Former Junk DNA Now Considered Essential
The term “junk DNA” seems to be fading with each new discovery. Helen Pearson, reporting for Nature Science Update, leads with the line “‘Junk’ DNA reveals vital role: Inscrutable genetic sequences seem indispensable.” They don’t know what it does yet, but the assumption is it must be important for evolution to hang onto it for so long. Pearson writes,
If you thought we had explored all the important parts of our genome, think again. Scientists are puzzling over a collection of mystery DNA segments that seem to be essential to the survival of virtually all vertebrates. But their function is completely unknown.
The segments, dubbed ‘ultraconserved elements’, lie in the large parts of the genome that do not code for any protein. Their presence adds to growing evidence that the importance of these areas, often dismissed as junk DNA, could be much more fundamental than anyone suspected.
Researchers found 480 sequences that are identical between humans, mice and rats, and “largely match up with chicken, dog and fish sequences too,” but do not exist in invertebrates such as sea squirts and fruit flies.
Scientists can only guess what these sequences do. One idea is that they “control the activity of indispensable genes.” Another is that they may slice and splice RNA into different forms. Or perhaps they may control embryo growth. Pearson describes the initial reactions to the discovery that junk DNA is not junk after all:
To solve the conundrum, experts predict a flurry of studies into the enigmatic DNA chunks. “People will be intrigued by this [finding],” says Kelly Frazer who studies genomics at Perlegen Sciences in Mountain View, California. “It is the kind of stuff that blows people away.”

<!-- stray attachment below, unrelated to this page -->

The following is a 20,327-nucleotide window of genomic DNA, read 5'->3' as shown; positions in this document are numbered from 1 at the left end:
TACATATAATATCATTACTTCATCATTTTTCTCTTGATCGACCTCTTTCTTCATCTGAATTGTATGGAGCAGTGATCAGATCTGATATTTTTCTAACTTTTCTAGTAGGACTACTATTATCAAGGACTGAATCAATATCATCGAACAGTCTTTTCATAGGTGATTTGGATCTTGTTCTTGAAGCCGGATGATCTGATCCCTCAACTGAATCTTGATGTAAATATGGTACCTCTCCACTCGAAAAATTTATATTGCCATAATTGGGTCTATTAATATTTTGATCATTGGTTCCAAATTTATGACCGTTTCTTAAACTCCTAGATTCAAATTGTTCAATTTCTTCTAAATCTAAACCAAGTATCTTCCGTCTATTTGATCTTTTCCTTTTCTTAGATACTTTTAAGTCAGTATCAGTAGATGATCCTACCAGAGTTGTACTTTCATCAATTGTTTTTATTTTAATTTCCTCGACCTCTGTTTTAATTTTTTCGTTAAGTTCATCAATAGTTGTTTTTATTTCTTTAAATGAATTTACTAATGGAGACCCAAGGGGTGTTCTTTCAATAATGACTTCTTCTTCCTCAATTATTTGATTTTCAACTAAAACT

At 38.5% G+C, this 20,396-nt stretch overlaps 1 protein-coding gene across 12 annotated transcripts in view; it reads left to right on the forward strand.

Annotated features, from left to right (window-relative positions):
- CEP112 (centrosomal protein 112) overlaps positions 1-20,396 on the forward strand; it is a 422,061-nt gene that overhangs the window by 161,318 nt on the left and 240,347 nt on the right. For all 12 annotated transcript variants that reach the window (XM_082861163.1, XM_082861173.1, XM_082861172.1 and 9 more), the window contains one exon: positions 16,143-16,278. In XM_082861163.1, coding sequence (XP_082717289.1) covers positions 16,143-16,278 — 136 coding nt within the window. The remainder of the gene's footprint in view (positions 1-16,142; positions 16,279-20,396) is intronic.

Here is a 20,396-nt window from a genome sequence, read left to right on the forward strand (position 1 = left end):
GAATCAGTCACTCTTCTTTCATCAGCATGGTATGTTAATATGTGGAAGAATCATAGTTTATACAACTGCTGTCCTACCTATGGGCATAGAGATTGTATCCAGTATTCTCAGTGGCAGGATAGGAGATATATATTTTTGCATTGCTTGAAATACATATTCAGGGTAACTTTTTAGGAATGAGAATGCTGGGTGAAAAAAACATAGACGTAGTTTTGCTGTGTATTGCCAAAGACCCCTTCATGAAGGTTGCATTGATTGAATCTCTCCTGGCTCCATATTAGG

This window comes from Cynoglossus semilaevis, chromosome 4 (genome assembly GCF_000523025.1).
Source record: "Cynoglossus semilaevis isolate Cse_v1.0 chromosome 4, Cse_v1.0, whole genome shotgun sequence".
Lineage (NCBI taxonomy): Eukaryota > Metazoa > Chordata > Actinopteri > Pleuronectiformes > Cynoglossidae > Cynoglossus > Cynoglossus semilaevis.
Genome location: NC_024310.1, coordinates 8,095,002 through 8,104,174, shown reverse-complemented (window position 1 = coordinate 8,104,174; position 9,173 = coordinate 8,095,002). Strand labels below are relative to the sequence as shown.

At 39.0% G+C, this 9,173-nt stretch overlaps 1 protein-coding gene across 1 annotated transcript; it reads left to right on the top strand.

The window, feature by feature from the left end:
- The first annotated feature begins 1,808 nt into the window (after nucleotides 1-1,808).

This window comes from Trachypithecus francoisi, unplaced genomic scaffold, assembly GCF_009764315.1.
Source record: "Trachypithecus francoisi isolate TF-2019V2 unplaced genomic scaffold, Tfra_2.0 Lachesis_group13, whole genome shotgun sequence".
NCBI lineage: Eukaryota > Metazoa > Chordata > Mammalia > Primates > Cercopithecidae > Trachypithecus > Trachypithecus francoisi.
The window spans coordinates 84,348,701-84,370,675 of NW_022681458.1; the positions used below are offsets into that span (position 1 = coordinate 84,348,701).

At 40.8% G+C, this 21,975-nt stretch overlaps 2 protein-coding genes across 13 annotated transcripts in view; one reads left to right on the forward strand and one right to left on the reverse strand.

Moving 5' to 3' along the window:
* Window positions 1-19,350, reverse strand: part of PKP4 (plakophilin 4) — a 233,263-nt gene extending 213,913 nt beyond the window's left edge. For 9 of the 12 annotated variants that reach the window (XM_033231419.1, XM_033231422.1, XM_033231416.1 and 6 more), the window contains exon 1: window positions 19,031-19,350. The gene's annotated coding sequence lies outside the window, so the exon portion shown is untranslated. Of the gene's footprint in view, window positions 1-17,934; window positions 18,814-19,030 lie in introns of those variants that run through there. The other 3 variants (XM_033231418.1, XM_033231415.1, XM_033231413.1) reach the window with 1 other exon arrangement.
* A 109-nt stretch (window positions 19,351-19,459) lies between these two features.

She quotes one researcher who said, “It absolutely knocked me off my chair.” It was hard to believe these sections could be 100% identical. Some thought they must have contaminated their samples. “The presence of exact copies in different animals suggests that even tiny changes in the sequence of these segments destroy whatever they do,” Pearson surmises, “and have been weeded out during evolution” whereas other parts have been free to accumulate mutations.
Clearly there is a lot of work ahead, Pearson says. Finding the function of the ultraconserved elements is just the tip of the iceberg. There are other vast tracts of similar so-called “junk DNA” whose functions await discovery.
On a related subject, Current Biology has news on introns (see 09/03/2003 headline). A dispatch by Arlin Stoltzfus begins, “The evolutionary origin of spliceosomal introns remains elusive. The startling success of a new way of predicting intron sites suggests that the splicing machinery determines where introns are added to genes.” New techniques show the splicing sites are not random, because observers can predict where they will be found with uncanny accuracy. The “putative benefits” of introns that “justify their existence” are still unknown. Apparently, the cell has “mechanisms of targeted intron gain.”
See also the May 12 BBC News report on this finding.
Researchers could have had a big head start by approaching this topic from an intelligent design perspective. Just because these stretches of DNA don’t code for proteins, and just because they have unknown functions, doesn’t mean they are junk. It was evolutionary presuppositions that treated them as useless leftovers of evolutionary ancestry. Now Darwinian scientists are surprised and have a lot of catching up to do. A design perspective would begin by assuming that these stretches are there for a reason. Let’s find out, therefore, what they are there for.